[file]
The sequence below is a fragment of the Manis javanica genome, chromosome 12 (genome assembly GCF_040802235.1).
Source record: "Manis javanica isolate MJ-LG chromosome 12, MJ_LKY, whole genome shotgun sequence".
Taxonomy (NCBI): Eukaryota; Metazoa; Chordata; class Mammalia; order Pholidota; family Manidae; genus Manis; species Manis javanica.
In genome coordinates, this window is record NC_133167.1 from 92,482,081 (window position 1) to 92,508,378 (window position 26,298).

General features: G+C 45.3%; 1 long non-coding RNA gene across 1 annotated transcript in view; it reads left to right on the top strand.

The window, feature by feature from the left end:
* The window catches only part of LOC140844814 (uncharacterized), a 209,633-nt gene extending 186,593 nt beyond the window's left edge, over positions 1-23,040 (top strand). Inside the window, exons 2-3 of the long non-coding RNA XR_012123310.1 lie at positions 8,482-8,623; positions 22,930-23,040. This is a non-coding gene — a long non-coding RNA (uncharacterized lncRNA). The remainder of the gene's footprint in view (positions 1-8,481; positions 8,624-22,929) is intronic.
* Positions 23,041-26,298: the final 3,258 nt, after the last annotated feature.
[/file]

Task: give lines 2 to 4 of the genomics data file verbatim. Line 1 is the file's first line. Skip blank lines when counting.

Source record: "Manis javanica isolate MJ-LG chromosome 12, MJ_LKY, whole genome shotgun sequence".
Taxonomy (NCBI): Eukaryota; Metazoa; Chordata; class Mammalia; order Pholidota; family Manidae; genus Manis; species Manis javanica.
In genome coordinates, this window is record NC_133167.1 from 92,482,081 (window position 1) to 92,508,378 (window position 26,298).